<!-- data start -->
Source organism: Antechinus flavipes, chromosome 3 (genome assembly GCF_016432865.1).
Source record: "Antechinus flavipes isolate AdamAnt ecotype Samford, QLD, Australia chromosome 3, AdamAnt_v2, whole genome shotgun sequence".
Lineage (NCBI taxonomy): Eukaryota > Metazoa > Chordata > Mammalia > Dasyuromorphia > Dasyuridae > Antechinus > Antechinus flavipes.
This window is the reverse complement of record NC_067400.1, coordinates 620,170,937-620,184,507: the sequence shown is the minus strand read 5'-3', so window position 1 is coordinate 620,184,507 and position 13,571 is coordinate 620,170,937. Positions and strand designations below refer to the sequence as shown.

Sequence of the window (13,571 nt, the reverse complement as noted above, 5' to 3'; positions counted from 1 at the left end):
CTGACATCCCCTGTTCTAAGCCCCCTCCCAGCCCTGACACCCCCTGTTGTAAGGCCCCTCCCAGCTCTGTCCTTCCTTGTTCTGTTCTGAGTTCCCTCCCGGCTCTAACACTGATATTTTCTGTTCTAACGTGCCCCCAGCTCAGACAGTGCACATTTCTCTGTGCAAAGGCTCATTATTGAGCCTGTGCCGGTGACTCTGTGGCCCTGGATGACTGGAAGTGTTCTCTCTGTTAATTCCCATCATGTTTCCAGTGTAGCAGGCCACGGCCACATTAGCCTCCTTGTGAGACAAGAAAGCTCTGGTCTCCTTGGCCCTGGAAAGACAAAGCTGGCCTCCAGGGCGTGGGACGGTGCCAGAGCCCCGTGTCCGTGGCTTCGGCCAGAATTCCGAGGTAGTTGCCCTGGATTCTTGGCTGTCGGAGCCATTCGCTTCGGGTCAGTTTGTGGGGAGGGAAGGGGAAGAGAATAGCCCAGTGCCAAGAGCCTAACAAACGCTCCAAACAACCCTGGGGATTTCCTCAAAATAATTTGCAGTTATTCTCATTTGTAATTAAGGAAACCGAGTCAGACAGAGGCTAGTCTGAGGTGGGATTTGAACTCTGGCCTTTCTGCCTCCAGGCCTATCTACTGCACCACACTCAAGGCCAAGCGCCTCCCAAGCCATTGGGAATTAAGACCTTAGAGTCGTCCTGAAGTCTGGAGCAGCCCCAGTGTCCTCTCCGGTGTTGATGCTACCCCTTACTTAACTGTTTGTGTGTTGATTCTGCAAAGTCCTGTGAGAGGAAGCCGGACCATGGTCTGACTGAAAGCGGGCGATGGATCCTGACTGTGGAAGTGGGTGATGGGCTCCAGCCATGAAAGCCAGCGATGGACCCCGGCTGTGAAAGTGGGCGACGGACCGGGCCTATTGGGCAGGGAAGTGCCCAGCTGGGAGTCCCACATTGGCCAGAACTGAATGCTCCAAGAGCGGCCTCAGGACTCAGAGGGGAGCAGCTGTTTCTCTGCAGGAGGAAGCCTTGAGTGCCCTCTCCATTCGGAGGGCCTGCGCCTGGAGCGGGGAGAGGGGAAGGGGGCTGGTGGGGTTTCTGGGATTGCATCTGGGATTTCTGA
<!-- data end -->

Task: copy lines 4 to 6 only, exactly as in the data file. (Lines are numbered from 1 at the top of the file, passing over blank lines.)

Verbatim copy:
This window is the reverse complement of record NC_067400.1, coordinates 620,170,937-620,184,507: the sequence shown is the minus strand read 5'-3', so window position 1 is coordinate 620,184,507 and position 13,571 is coordinate 620,170,937. Positions and strand designations below refer to the sequence as shown.

Sequence of the window (13,571 nt, the reverse complement as noted above, 5' to 3'; positions counted from 1 at the left end):
CTGACATCCCCTGTTCTAAGCCCCCTCCCAGCCCTGACACCCCCTGTTGTAAGGCCCCTCCCAGCTCTGTCCTTCCTTGTTCTGTTCTGAGTTCCCTCCCGGCTCTAACACTGATATTTTCTGTTCTAACGTGCCCCCAGCTCAGACAGTGCACATTTCTCTGTGCAAAGGCTCATTATTGAGCCTGTGCCGGTGACTCTGTGGCCCTGGATGACTGGAAGTGTTCTCTCTGTTAATTCCCATCATGTTTCCAGTGTAGCAGGCCACGGCCACATTAGCCTCCTTGTGAGACAAGAAAGCTCTGGTCTCCTTGGCCCTGGAAAGACAAAGCTGGCCTCCAGGGCGTGGGACGGTGCCAGAGCCCCGTGTCCGTGGCTTCGGCCAGAATTCCGAGGTAGTTGCCCTGGATTCTTGGCTGTCGGAGCCATTCGCTTCGGGTCAGTTTGTGGGGAGGGAAGGGGAAGAGAATAGCCCAGTGCCAAGAGCCTAACAAACGCTCCAAACAACCCTGGGGATTTCCTCAAAATAATTTGCAGTTATTCTCATTTGTAATTAAGGAAACCGAGTCAGACAGAGGCTAGTCTGAGGTGGGATTTGAACTCTGGCCTTTCTGCCTCCAGGCCTATCTACTGCACCACACTCAAGGCCAAGCGCCTCCCAAGCCATTGGGAATTAAGACCTTAGAGTCGTCCTGAAGTCTGGAGCAGCCCCAGTGTCCTCTCCGGTGTTGATGCTACCCCTTACTTAACTGTTTGTGTGTTGATTCTGCAAAGTCCTGTGAGAGGAAGCCGGACCATGGTCTGACTGAAAGCGGGCGATGGATCCTGACTGTGGAAGTGGGTGATGGGCTCCAGCCATGAAAGCCAGCGATGGACCCCGGCTGTGAAAGTGGGCGACGGACCGGGCCTATTGGGCAGGGAAGTGCCCAGCTGGGAGTCCCACATTGGCCAGAACTGAATGCTCCAAGAGCGGCCTCAGGACTCAGAGGGGAGCAGCTGTTTCTCTGCAGGAGGAAGCCTTGAGTGCCCTCTCCATTCGGAGGGCCTGCGCCTGGAGCGGGGAGAGGGGAAGGGGGCTGGTGGGGTTTCTGGGATTGCATCTGGGATTTCTGA